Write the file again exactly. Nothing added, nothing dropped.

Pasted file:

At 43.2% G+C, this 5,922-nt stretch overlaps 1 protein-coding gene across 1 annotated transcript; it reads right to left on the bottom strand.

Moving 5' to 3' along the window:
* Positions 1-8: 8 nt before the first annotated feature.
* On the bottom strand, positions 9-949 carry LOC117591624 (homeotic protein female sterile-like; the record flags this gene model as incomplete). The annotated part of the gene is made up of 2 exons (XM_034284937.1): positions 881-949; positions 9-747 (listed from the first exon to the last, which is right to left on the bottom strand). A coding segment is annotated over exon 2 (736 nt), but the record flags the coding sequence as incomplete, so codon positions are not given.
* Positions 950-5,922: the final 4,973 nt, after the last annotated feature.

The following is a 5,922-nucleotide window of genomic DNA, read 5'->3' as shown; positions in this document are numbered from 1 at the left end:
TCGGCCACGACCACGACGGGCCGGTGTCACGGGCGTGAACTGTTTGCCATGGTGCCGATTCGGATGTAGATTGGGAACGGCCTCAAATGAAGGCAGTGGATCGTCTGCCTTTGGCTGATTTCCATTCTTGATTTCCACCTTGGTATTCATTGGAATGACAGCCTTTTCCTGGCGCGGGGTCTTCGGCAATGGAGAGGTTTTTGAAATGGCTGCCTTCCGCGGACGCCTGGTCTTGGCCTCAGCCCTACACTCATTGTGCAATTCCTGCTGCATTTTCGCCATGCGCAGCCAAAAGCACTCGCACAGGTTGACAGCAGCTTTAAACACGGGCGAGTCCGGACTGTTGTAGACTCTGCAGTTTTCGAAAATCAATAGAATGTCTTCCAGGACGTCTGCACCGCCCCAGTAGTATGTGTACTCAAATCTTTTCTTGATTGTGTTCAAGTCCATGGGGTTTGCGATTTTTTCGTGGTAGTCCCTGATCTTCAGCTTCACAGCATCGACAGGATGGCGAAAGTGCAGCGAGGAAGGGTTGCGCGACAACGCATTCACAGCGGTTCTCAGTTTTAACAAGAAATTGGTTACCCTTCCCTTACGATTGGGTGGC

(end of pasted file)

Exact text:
At 43.2% G+C, this 5,922-nt stretch overlaps 1 protein-coding gene across 1 annotated transcript; it reads right to left on the bottom strand.

Moving 5' to 3' along the window:
* Positions 1-8: 8 nt before the first annotated feature.
* On the bottom strand, positions 9-949 carry LOC117591624 (homeotic protein female sterile-like; the record flags this gene model as incomplete). The annotated part of the gene is made up of 2 exons (XM_034284937.1): positions 881-949; positions 9-747 (listed from the first exon to the last, which is right to left on the bottom strand). A coding segment is annotated over exon 2 (736 nt), but the record flags the coding sequence as incomplete, so codon positions are not given.
* Positions 950-5,922: the final 4,973 nt, after the last annotated feature.

The following is a 5,922-nucleotide window of genomic DNA, read 5'->3' as shown; positions in this document are numbered from 1 at the left end:
TCGGCCACGACCACGACGGGCCGGTGTCACGGGCGTGAACTGTTTGCCATGGTGCCGATTCGGATGTAGATTGGGAACGGCCTCAAATGAAGGCAGTGGATCGTCTGCCTTTGGCTGATTTCCATTCTTGATTTCCACCTTGGTATTCATTGGAATGACAGCCTTTTCCTGGCGCGGGGTCTTCGGCAATGGAGAGGTTTTTGAAATGGCTGCCTTCCGCGGACGCCTGGTCTTGGCCTCAGCCCTACACTCATTGTGCAATTCCTGCTGCATTTTCGCCATGCGCAGCCAAAAGCACTCGCACAGGTTGACAGCAGCTTTAAACACGGGCGAGTCCGGACTGTTGTAGACTCTGCAGTTTTCGAAAATCAATAGAATGTCTTCCAGGACGTCTGCACCGCCCCAGTAGTATGTGTACTCAAATCTTTTCTTGATTGTGTTCAAGTCCATGGGGTTTGCGATTTTTTCGTGGTAGTCCCTGATCTTCAGCTTCACAGCATCGACAGGATGGCGAAAGTGCAGCGAGGAAGGGTTGCGCGACAACGCATTCACAGCGGTTCTCAGTTTTAACAAGAAATTGGTTACCCTTCCCTTACGATTGGGTGGC